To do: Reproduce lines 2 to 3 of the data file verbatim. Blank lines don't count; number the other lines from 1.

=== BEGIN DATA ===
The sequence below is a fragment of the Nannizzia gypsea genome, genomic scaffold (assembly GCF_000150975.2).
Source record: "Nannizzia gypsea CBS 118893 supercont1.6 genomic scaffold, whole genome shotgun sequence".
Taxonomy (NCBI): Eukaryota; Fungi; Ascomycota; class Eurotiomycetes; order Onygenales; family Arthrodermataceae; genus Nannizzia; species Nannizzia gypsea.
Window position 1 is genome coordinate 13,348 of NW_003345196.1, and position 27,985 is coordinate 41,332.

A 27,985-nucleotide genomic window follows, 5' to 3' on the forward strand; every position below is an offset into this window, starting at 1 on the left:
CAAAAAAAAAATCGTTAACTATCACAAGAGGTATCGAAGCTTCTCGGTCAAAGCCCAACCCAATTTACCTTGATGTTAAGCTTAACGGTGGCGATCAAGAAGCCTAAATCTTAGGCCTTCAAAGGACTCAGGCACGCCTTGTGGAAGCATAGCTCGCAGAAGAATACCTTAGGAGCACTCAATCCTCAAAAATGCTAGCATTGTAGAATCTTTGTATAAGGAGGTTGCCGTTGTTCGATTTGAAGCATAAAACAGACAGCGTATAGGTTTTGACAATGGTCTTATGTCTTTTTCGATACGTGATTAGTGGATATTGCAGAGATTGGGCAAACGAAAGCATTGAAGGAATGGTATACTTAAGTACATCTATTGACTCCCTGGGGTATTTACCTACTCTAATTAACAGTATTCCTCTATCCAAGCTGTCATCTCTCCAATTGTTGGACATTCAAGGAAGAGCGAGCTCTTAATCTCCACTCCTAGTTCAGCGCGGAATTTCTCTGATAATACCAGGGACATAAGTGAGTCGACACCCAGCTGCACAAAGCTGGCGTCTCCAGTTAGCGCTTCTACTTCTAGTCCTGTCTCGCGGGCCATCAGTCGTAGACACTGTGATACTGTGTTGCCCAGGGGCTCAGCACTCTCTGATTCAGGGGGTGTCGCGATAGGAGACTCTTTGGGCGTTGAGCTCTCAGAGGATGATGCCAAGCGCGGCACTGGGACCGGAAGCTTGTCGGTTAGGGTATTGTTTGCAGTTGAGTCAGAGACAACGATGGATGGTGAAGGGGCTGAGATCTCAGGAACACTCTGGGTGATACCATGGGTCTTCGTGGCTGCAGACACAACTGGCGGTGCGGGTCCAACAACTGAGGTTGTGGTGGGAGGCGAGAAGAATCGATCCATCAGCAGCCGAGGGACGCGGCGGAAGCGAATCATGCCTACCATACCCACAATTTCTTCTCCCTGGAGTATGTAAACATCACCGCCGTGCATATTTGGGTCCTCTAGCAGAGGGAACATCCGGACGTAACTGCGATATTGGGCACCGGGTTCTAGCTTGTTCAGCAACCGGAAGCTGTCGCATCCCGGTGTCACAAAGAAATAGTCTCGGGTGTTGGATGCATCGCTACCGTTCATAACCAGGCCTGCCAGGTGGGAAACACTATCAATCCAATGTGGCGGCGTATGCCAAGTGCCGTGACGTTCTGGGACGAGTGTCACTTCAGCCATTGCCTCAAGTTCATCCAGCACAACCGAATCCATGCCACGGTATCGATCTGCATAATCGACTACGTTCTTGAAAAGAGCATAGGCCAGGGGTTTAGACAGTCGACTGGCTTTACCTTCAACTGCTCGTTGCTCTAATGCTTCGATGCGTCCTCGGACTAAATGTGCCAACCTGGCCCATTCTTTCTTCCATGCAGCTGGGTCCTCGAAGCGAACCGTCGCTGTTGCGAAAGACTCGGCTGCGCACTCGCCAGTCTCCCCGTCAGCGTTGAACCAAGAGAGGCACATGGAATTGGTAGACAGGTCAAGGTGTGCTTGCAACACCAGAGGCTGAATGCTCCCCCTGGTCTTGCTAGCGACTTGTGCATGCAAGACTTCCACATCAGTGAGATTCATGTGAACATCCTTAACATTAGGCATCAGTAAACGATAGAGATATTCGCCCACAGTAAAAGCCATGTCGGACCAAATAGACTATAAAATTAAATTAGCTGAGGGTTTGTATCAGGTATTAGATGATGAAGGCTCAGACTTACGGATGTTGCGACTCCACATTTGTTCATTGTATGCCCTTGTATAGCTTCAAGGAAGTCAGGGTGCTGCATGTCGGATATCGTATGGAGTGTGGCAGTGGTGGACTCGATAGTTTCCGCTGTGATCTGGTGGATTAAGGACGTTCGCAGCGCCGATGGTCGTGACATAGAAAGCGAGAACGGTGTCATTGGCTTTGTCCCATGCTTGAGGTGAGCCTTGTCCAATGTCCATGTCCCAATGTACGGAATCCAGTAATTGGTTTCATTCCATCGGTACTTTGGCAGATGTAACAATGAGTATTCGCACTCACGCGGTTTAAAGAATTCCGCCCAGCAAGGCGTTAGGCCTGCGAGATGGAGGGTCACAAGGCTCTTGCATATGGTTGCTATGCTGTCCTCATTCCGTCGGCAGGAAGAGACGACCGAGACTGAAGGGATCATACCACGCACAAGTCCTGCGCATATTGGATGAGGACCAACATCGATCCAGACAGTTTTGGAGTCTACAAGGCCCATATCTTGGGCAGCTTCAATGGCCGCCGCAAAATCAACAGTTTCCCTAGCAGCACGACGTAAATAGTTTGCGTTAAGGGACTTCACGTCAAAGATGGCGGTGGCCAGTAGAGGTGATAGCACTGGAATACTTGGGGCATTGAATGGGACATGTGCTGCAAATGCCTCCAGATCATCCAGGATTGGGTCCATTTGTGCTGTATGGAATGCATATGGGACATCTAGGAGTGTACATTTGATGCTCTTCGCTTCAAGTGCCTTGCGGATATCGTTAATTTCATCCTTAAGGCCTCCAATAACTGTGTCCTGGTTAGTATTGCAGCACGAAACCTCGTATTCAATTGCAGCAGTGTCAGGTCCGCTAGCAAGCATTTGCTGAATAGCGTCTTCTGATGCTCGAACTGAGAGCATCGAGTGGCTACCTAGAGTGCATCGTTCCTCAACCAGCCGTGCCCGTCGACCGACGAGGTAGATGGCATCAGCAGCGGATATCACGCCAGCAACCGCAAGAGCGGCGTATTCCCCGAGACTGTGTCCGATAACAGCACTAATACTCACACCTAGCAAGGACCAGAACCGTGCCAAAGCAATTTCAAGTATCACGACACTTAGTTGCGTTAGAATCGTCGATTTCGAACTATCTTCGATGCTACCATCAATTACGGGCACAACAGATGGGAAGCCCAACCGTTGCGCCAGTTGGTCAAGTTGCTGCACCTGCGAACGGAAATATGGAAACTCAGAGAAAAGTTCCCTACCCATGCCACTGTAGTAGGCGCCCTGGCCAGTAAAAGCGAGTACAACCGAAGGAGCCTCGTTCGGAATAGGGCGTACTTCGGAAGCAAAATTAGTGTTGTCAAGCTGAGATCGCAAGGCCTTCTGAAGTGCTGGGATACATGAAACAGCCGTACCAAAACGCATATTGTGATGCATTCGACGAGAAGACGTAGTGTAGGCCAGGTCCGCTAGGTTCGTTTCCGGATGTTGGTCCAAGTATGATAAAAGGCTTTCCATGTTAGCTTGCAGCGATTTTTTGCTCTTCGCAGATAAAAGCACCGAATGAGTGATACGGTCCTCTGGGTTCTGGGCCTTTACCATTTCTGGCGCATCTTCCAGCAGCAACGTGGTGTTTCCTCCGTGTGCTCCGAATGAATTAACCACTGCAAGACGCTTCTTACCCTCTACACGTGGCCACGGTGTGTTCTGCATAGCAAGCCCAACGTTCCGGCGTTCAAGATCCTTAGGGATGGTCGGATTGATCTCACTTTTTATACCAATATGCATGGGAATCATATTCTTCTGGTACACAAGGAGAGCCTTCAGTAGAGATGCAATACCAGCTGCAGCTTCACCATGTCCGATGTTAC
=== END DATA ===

Source record: "Nannizzia gypsea CBS 118893 supercont1.6 genomic scaffold, whole genome shotgun sequence".
Taxonomy (NCBI): Eukaryota; Fungi; Ascomycota; class Eurotiomycetes; order Onygenales; family Arthrodermataceae; genus Nannizzia; species Nannizzia gypsea.